MYTH AND MISCONCEPTIONS
By Karyl Carmignani STAFF WRITER
ANIMAL LORE LIVES IN EVERY CULTURE.
It is taught to the littlest of children and stalks people into adulthood. With a lexicon of lingering “facts” about animals far and near, language is peppered with creature fallacies. Some species are so steeped in misinformation that they strike terror into the hearts of many. Consider bats. Vampire movies viewed at a formative age can lead to a lifetime of serious chiroptophobia (fear of bats). Books cook up tales of sticky, squeaking bats tangled in women’s hair. And who hasn’t uttered the bouncy descriptor “blind as a bat”? But not one of the over 1,200 bat species seeks your jugular vein or your tresses, nor are these flying mammals blind. If anything, “blind as a bat” should imply that you can fly really fast and quiet in the pitch dark! Another species that gets a bad rap is the largest, heaviest, and most awkward-looking avian species, the ostrich. This flightless bird nests on the ground in a communal nest. Males and females take turns incubating their three-pound eggs, which would be a nutritional bonanza for predators. If an ostrich detects danger, it will sometimes lie flat on the ground, laying its head on the sand and remaining still to blend in with the landscape and hide its charges. Other times, the bird will bend down to adjust the eggs in the nest. Never does this creature bury its head in the sand! And let’s face it, head burying would not be a sensible way to avoid danger. But we still use this “myth-information” to refer to someone who refuses to deal with an unpleasant situation. Some animal myths are based on a shred of truth but used in a pejorative sense, projecting human disdain for (or fear of) a species. Take crocodile tears. These mighty reptilian predators do indeed produce tears to lubricate the eyes. Crocodiles (and alligators) also have a nictitating membrane, which glides over the eye to help clean
Photos by Ken Bohn
PHOTO BY RON GARRISON, SDZG
Sifting Fact from Fiction in the Animal Kingdom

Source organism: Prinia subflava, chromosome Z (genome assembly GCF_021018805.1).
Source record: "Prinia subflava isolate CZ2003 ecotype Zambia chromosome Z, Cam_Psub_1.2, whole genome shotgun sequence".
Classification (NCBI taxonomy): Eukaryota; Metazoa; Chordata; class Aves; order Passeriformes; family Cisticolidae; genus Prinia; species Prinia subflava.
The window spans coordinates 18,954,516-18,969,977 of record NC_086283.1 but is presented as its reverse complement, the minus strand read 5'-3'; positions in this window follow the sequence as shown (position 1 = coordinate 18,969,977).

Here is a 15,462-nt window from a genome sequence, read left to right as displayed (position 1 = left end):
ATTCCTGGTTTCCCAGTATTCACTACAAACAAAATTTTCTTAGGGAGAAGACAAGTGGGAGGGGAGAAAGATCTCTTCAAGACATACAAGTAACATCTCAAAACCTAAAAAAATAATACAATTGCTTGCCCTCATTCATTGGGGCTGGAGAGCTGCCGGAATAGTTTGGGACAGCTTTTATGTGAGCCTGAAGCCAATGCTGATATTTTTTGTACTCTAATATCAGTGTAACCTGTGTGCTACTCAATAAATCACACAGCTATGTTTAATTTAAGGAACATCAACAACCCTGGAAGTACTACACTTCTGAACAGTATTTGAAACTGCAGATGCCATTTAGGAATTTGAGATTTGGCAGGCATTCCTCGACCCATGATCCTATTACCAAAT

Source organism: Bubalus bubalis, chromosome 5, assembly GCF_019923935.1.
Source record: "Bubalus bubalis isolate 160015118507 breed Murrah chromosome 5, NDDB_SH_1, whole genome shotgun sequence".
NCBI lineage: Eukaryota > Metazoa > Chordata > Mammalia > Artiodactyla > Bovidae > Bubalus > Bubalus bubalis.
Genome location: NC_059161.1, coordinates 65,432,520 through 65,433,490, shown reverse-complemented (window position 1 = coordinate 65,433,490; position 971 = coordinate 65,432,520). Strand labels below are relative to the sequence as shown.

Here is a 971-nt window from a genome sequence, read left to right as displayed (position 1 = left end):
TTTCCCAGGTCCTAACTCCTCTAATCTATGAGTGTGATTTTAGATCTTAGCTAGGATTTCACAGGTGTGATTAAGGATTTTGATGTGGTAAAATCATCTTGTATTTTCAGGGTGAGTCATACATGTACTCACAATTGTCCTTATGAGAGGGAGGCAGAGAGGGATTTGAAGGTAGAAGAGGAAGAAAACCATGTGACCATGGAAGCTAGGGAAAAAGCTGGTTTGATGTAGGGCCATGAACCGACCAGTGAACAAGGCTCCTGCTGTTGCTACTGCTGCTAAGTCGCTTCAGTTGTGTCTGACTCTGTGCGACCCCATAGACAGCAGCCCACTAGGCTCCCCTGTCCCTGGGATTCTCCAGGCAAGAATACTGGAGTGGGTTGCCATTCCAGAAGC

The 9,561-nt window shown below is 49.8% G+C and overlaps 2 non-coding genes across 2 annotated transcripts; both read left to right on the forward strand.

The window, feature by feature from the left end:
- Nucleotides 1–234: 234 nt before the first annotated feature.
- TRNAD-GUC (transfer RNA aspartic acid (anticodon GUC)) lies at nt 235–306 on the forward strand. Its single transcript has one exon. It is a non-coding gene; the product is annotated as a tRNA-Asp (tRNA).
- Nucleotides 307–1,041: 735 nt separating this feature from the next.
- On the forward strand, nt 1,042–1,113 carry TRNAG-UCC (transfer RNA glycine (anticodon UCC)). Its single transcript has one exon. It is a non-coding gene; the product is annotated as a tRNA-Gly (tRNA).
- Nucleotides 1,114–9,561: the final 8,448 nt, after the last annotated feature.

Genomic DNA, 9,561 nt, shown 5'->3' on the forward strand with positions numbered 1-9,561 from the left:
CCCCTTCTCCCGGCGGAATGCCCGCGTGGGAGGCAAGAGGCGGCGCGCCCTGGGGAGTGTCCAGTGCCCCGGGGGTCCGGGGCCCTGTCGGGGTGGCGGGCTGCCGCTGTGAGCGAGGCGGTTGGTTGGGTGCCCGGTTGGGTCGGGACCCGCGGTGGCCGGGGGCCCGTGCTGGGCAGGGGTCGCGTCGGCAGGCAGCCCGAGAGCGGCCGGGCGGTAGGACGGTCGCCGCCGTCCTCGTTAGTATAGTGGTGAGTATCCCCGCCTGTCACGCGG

it; tears keep its watchful gaze clear. On land, when the animal’s body dries out, the tears are more conspicuous, and that nictitating membrane in the corner of the eye can resemble tears forming. This gave rise to the ancient belief that crocodiles weep for their victims or that they use tears to dupe a sympathetic target. Both notions are false. But if a person is “crying crocodile tears,” it means they are displaying an insincere show of sorrow or remorse. Perhaps the most damaging legend concerns a fierce, but cute, gerbil-like creature found in and around the Arctic tundra: the lemming. Populations of this subniveal (living under the snow) rodent fluctuate wildly, with frequent die-offs and population booms. The phenomenon was (and is) not well understood, so folks decided the lemmings were overly altruistic during times of overpopulation and that thousands of them boldly died by mass suicide for the good of the group. This misperception was reinforced by the 1958 Disney movie White Wilderness, whose filmmakers bought lemmings from Inuit children and staged a cliff death-plunge sequence by herding the little guys over a small cliff into a river. To this day, when “lemming” is used to describe someone’s behavior, it means they lack originality and would rather follow the group, even to certain death, than think for themselves. In reality, if you’re behaving like a lemming, you are excellent at camouflage, with your fur changing from mottled brown in summer to snow white for winter; you can have a litter of pups every five weeks or so; you are a master tunnel builder; and you even, on occasion, outsmart the wily Arctic fox and live to see another day. We are surrounded by animal myths, but before you get “mad as a March hare,” take time to flush out the truth. You don’t want to “myth out” on the real magic of animals.
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